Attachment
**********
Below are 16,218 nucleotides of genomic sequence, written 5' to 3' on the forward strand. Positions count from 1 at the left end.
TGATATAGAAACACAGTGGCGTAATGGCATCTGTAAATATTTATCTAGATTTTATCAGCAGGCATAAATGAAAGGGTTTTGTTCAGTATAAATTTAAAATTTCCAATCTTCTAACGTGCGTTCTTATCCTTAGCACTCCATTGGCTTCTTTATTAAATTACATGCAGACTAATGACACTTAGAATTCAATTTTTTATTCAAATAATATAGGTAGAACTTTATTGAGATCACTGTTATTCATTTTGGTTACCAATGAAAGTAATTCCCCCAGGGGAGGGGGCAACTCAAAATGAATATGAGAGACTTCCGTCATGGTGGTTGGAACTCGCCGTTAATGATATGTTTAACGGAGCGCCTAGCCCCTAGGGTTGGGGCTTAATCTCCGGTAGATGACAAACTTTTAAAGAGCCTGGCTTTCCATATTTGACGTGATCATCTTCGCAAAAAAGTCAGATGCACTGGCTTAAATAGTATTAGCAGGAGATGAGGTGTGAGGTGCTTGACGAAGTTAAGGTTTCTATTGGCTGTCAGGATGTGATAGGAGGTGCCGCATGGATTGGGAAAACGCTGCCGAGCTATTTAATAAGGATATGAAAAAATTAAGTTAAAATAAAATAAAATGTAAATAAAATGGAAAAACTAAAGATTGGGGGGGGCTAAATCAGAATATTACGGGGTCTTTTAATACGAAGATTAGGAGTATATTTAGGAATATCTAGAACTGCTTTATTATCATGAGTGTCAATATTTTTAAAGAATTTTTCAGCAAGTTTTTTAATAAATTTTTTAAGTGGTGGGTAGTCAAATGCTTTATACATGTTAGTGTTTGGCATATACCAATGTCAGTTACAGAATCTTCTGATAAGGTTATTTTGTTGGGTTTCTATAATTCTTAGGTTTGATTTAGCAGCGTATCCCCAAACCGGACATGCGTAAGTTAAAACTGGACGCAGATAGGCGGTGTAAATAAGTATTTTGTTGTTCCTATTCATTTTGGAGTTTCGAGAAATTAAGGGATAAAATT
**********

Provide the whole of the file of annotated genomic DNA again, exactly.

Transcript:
Below are 16,218 nucleotides of genomic sequence, written 5' to 3' on the forward strand. Positions count from 1 at the left end.
TGATATAGAAACACAGTGGCGTAATGGCATCTGTAAATATTTATCTAGATTTTATCAGCAGGCATAAATGAAAGGGTTTTGTTCAGTATAAATTTAAAATTTCCAATCTTCTAACGTGCGTTCTTATCCTTAGCACTCCATTGGCTTCTTTATTAAATTACATGCAGACTAATGACACTTAGAATTCAATTTTTTATTCAAATAATATAGGTAGAACTTTATTGAGATCACTGTTATTCATTTTGGTTACCAATGAAAGTAATTCCCCCAGGGGAGGGGGCAACTCAAAATGAATATGAGAGACTTCCGTCATGGTGGTTGGAACTCGCCGTTAATGATATGTTTAACGGAGCGCCTAGCCCCTAGGGTTGGGGCTTAATCTCCGGTAGATGACAAACTTTTAAAGAGCCTGGCTTTCCATATTTGACGTGATCATCTTCGCAAAAAAGTCAGATGCACTGGCTTAAATAGTATTAGCAGGAGATGAGGTGTGAGGTGCTTGACGAAGTTAAGGTTTCTATTGGCTGTCAGGATGTGATAGGAGGTGCCGCATGGATTGGGAAAACGCTGCCGAGCTATTTAATAAGGATATGAAAAAATTAAGTTAAAATAAAATAAAATGTAAATAAAATGGAAAAACTAAAGATTGGGGGGGGCTAAATCAGAATATTACGGGGTCTTTTAATACGAAGATTAGGAGTATATTTAGGAATATCTAGAACTGCTTTATTATCATGAGTGTCAATATTTTTAAAGAATTTTTCAGCAAGTTTTTTAATAAATTTTTTAAGTGGTGGGTAGTCAAATGCTTTATACATGTTAGTGTTTGGCATATACCAATGTCAGTTACAGAATCTTCTGATAAGGTTATTTTGTTGGGTTTCTATAATTCTTAGGTTTGATTTAGCAGCGTATCCCCAAACCGGACATGCGTAAGTTAAAACTGGACGCAGATAGGCGGTGTAAATAAGTATTTTGTTGTTCCTATTCATTTTGGAGTTTCGAGAAATTAAGGGATAAAATT